Lindfors plays the kind of elder mentor and catalyst who frequently appears in the director's stories--from Michael Emil, Jaglom's cantankerous real-life relation and star of Can She Bake a Cherry Pie?, to Milos Forman in New Year's Day and Orson Welles in Someone to Love.

As a director, Jaglom is a wonderful fan, and he manifests his fandom in Last Summer at the Hamptons, charting the reminiscences of Lindfors' character watching the real-life Lindfors on TV in old movies from her days at Warner Bros. in the late 1940s. Although the connection isn't conscious, Jaglom says, the character played by Lindfors might reflect on the importance of one particular mentor: Lee Strasberg of the Actor's Studio, where Jaglom spent 10 years.

"Strasberg was the biggest influence of my life," Jaglom says. "The Method [style of acting] is about getting to know yourself as fully as possible, paying attention to what's happening in the present moment. This was hugely important to me as a human being; it opened me up from a rather aggressive and one-dimensional young kid to somebody who for the first time was able to hear about other people's lives and pay attention. Until I was 20, I thought I was the only person who was alive. I thought other people were there to be mirror reflections of me, basically; and suddenly, I heard all of these other lives. I think of my films as Method films."

The Method derives from Stanislavsky, the Russian acting teacher who was director of the Moscow Art Theater, where Chekhov's plays were first performed, and thus Chekhov is a natural subject for Jaglom. It was Welles, after all, who called Jaglom America's most Chekhovian director.

"Chekhov more than any playwright," Jaglom says, "is obsessed with day-to-day minutiae ..."

Foyt finishes his thought, "the subtext of life."

Jaglom continues, "He understood more than any writer, or artist, or painter, contemporary moment-to-moment reality, what that was all about. If Last Summer in the Hamptons is much more structured than some of my other films, the material required it. In Chekhov, events cannot be left to happenstance.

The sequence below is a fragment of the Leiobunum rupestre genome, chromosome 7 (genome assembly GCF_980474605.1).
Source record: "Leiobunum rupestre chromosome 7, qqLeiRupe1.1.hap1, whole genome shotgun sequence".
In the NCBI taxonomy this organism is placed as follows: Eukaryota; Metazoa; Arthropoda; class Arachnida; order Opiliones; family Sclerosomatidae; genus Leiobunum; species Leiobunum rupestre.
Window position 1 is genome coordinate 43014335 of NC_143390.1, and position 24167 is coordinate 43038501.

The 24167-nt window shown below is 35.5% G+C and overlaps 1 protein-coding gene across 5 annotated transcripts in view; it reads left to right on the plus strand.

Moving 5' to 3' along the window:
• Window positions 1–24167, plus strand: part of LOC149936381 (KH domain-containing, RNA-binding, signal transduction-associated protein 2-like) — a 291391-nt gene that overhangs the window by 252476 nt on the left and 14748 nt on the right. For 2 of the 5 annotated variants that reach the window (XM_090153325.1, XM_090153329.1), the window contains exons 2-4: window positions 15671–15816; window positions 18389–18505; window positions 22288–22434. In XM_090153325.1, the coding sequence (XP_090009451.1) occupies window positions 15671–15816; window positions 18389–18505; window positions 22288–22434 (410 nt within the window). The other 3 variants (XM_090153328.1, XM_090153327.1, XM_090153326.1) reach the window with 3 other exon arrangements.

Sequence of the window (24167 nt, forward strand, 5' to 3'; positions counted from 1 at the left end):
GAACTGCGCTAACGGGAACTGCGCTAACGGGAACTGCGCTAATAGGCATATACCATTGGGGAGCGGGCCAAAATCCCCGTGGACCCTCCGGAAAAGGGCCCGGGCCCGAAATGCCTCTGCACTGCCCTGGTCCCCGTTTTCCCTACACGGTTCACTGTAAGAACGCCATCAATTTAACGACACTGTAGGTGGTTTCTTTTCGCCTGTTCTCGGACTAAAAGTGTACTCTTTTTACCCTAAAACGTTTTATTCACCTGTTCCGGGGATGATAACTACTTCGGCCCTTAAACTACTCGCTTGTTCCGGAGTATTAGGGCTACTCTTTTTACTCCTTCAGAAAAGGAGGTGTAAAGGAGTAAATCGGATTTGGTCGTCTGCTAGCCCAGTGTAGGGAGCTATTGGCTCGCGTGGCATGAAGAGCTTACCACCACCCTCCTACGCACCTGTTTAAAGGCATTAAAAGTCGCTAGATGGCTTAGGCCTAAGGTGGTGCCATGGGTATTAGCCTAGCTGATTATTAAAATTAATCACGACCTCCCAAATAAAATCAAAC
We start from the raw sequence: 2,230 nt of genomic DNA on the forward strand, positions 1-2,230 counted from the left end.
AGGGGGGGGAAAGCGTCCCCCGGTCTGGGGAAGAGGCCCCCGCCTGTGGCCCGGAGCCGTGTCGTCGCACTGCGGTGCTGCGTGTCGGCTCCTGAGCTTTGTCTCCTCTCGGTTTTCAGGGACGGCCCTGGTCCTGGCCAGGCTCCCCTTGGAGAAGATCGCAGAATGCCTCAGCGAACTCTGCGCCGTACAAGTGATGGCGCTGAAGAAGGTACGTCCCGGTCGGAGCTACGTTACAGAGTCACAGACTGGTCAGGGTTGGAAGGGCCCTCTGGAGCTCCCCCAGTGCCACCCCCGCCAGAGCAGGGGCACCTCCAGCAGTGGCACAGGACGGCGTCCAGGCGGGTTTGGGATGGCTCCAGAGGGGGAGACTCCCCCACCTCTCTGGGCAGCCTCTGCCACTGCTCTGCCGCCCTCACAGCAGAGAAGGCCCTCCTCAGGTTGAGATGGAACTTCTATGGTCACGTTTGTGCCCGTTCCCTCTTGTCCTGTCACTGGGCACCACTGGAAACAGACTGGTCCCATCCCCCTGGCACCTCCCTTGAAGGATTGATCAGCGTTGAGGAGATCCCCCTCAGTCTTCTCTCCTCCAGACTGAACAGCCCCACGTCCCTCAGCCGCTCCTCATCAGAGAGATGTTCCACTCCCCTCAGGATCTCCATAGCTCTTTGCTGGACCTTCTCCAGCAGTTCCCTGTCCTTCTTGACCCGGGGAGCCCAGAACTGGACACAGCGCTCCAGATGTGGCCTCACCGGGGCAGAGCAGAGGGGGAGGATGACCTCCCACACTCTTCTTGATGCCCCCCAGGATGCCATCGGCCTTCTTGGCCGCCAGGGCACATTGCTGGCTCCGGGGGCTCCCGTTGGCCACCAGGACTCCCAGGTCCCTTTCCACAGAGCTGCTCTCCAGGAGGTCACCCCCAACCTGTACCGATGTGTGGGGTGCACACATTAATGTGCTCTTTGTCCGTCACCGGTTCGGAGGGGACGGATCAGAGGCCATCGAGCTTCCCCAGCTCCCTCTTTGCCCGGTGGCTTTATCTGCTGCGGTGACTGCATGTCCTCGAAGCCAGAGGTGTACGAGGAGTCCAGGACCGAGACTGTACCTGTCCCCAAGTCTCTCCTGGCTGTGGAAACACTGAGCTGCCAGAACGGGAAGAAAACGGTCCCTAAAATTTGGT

"Victoria would keep saying to me, 'What happens next?' and I would say, 'I don't know; who cares?' The collaborations was fun for me, frustrating for her."

"He was less trusting about it," Foyt adds. "He didn't know if it would work."

"I resisted it," Jaglom continues. "I always feel like it negated the process of filmmaking to have a script to follow too exactly."

"I was too afraid to be in a movie of his without knowing where I was going," Foyt adds. "I just couldn't fly by the seat of my pants, like some very brave actors who have worked for him have done. So the [narrative] structure came out of my need to be able to do my best as an actor."

In one scene, Foyt, at the serious risk of looking ridiculous, demonstrates the Actor's Studio "panther" exercise (in which a performer portrays an animal) with Gregory. It is a typical Jaglom moment showing the border between genius and nuttiness.

"I said, 'Are you crazy?' " Foyt recalls. "I'm not going to expose myself like that. These exercises are meant build a character from an external viewpoint. Though Strasberg's whole Method was from the inside, this exercise was a way of approaching a character from the outside. Then you would gradually make this animal more and more human. This is not for performance--this is preparation. It's like a violinist going up on the concert stage and doing scales. I thought, well, I trust him, he's been right before."

I thought Foyt and Gregory made quite a convincing pair of snarling panthers, but obviously, it was the sort of acting that doesn't play on paper. "When it does work," Foyt replies. "It's fresher than anything else."

That statement fairly sums up Jaglom's style of moviemaking. In Last Summer at the Hamptons, he can be pleased with a fine movie about acting and the knowledge of having caught the last of Lindfors, one of our finest actresses.

Jaglom says, summing up, "[Lindfors] struggled all of her life to get her voice heard, and she fought like hell and never gave it up. She's getting such great response now, even though it's sad she didn't live to see it. I'm enormously happy we captured that spirit on screen. Somehow I have a feeling if it's there on films, it's there forever."

Last Summer in the Hamptons (R; 105 min.), directed by Henry Jaglom, written by Jaglom and Victoria Foyt, photographed by Hanania Baer and starring Viveca Lindfors and Victoria Foyt.

[ Metro | Metroactive Central | Archives ]

From the Dec. 7-14, 1995 issue of Metro

This page was designed and created by the Boulevards team.
Copyright © 1995 Metro Publishing and Virtual Valley, Inc.